809 words // 10 min. read
I want to talk about being a highly sensitive person.
I want to talk about this a LOT actually. It has been difficult for me all of my life to feel and see so deeply – most of my social memories until a certain point are quite negative, with me being blatantly outcast, rejected, shamed, shunned, and/or misunderstood. It was only recently when I learned about high sensitivity as a scientifically-researched phenomenon that I came to see it for what it is – a superpower.
A friend turned me onto this book by Elaine Aron. You know those books that when you read them you reframe your entire existence in the context of their insights? This one has been one of those for me. It’s about the growing body of research on this topic where Highly Sensitive People (or “HSPs”, though I call them simply “sensitives”) are defined as a portion of the population with a gene predisposing them to heightened sensitivity, making up only about 15-20% of the population, equal for males and females. Interestingly this same gene is also present in over 100 different species.
The implications are enormous!!!
Sensitivity, the author explains, pertains to both a heightened reactiveness to stimuli as well as certain cognitive tendencies such as processing information more deeply and picking up on subtler information underneath the surface of events. Thus if you were an HSP you would be unable to avoid reading into situations more deeply than others – indeed more deeply than would 80% of the population – as perhaps seeing the depression hanging behind someone’s smile or sensing the discomfort someone has with your success or picking up on the subtlest of cues such as a raised eyebrow or a furtive glance or a nervous tapping of someone’s foot – all which give away certain things about the person’s emotional or psychological state.
I have felt this sensitivity all my life. And I have become so painfully aware of how few people understand it! Well the author makes this overarching point about the western world denigrating and devaluing sensitivity, citing a study wherein school kids were surveyed – “What makes the popular kids so well liked?” And in the west, the common descriptors were “outgoing”, “talkative”, “energetic” whereas in the east the descriptors were “reserved”, “composed,” “mature”….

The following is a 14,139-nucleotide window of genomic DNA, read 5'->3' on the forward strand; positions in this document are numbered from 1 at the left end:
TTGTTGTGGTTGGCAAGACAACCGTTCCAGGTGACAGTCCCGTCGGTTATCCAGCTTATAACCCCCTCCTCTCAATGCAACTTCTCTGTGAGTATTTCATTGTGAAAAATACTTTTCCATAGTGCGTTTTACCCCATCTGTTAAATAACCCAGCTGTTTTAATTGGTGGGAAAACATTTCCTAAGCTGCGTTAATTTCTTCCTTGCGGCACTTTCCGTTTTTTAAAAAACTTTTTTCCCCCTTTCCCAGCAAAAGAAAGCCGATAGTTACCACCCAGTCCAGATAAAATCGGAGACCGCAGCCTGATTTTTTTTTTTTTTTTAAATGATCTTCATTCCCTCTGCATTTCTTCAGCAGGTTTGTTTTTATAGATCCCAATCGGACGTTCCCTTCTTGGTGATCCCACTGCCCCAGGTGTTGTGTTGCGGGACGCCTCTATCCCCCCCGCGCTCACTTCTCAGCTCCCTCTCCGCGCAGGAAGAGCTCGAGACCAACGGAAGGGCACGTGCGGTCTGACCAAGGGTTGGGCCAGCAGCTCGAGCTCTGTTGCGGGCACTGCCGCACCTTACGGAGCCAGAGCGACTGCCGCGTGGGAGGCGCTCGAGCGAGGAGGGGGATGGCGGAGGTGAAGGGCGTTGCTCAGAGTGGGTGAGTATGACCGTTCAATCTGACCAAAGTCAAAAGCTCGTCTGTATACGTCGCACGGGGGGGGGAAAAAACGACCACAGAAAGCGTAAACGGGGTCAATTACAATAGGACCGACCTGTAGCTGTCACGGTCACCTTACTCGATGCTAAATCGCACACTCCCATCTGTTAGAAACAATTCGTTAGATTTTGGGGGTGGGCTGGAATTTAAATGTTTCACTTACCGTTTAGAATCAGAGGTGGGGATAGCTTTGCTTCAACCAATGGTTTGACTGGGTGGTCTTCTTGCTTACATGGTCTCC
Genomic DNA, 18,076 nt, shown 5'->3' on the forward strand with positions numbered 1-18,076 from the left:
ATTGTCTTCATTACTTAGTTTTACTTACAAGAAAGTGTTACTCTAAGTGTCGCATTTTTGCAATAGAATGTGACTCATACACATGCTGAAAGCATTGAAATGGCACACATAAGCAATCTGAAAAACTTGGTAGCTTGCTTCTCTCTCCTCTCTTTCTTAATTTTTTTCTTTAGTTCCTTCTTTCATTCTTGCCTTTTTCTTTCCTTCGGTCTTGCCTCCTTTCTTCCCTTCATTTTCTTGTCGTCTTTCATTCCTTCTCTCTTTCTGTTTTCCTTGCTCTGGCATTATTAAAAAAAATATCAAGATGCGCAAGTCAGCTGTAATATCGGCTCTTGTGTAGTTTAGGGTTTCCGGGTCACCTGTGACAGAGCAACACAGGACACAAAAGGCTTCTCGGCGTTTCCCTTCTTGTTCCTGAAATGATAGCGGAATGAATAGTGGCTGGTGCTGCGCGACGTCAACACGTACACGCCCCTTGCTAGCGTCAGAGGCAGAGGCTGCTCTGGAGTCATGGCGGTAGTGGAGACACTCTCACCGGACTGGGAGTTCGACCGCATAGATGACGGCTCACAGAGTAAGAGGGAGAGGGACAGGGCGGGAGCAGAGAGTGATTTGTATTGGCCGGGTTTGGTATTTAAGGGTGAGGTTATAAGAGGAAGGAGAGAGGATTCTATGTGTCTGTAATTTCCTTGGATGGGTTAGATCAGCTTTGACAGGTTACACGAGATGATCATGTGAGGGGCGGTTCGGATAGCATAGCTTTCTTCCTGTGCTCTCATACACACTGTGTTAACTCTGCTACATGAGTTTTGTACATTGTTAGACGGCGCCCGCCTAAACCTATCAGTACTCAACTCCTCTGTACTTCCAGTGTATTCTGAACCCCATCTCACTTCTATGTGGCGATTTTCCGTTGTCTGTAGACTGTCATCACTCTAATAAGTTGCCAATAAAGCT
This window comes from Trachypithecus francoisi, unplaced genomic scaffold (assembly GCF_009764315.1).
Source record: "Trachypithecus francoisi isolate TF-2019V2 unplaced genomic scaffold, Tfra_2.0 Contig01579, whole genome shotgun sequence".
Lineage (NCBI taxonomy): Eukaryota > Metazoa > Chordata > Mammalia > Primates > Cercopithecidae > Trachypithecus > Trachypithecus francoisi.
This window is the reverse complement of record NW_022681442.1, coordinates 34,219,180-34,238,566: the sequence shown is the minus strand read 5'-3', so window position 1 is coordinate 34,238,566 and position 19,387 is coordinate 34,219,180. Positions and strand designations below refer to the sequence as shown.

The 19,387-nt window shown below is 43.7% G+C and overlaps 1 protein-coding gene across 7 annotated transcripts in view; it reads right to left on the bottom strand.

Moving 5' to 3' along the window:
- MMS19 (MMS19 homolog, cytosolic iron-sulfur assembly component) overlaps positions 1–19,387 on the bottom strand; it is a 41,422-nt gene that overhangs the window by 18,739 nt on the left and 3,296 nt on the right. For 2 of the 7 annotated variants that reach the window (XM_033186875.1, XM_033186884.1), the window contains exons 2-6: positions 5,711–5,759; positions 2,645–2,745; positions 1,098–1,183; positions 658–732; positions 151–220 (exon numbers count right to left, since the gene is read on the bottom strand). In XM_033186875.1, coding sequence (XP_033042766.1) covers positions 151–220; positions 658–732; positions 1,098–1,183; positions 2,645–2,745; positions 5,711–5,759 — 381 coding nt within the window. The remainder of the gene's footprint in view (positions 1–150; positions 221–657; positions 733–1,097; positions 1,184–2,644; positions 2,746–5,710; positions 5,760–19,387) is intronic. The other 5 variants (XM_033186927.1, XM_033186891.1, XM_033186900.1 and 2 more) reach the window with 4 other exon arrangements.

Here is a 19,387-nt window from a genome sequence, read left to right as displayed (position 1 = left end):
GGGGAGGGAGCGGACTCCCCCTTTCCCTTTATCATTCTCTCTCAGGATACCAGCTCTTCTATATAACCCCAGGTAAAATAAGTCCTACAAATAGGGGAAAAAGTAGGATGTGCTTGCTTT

Well this devaluation pervades our culture, including Western psychology. Sensitivity has been negatively attributed to people under various terms (“neurotic”, “introverted”, “shy”, etc) since our imperialist origins require the “superior” paradigm to be externally oriented – fighting and screaming and competing, essentially penetrating outwards. Well sensitive people tend to lean toward the inner worlds. As Carl Jung put it, sensitive people are “educators and promoters of culture”… they live “the other possibility of the interior life which is so incredibly wanting in our civilization.”
For even more sociological context, Aron also suggests that throughout history, HSPs were known as members of the “royal advisory class” which cultivated power in the esoteric realms for survival, as opposed to the “warrior-king class” which cultivated power by brute force. This “royal advisory class” pertains to such archetypes as the shamans, witches, healers, priests, etc which have influenced every society in various roles since the Neolithic revolution (the point at which humans began agricultural practices and thus developing settlements).
I could write for days about this and I’m sure I will in time, but for now I will bullet point the key points as I see them:
- The author makes an overarching point about the negative bias the imperialist West places on sensitivity which programs HSPs to have low self-esteem from the get go
- There is no spectrum of sensitivity – you either have the gene or you do not
- The parts of the brain more active in HSPs are the insula, known as “the seat of consciousness” (moment to moment processing center) and the mirror neuron system which is how empathy works
- HSPs have a greater capacity for both sadness and joy, a concept called “vantage sensitivity”
- Trauma has a much more devastating effect on HSPs than others, especially childhood trauma
- As a survival strategy we process so thoroughly the implications of what occurs and we are thus less likely to make the same mistake again
- HSPs are extremely affected by their environment, called “differential susceptibility”
- HSPs have a hard time displaying their competence when being evaluated or watched (they are keenly aware of the judgment & scrutiny)
- Sensitivity is inherited, and if two HSPs reproduce their child is even more sensitive (studied in dogs)
- She also gives concrete techniques for managing the trait and its downsides
- The spiritual term for it is “empath”
Basically, if you feel misunderstood, constantly deeper than most you meet, often tired for no apparent reason, read this book!
Holy moly what a gem!!!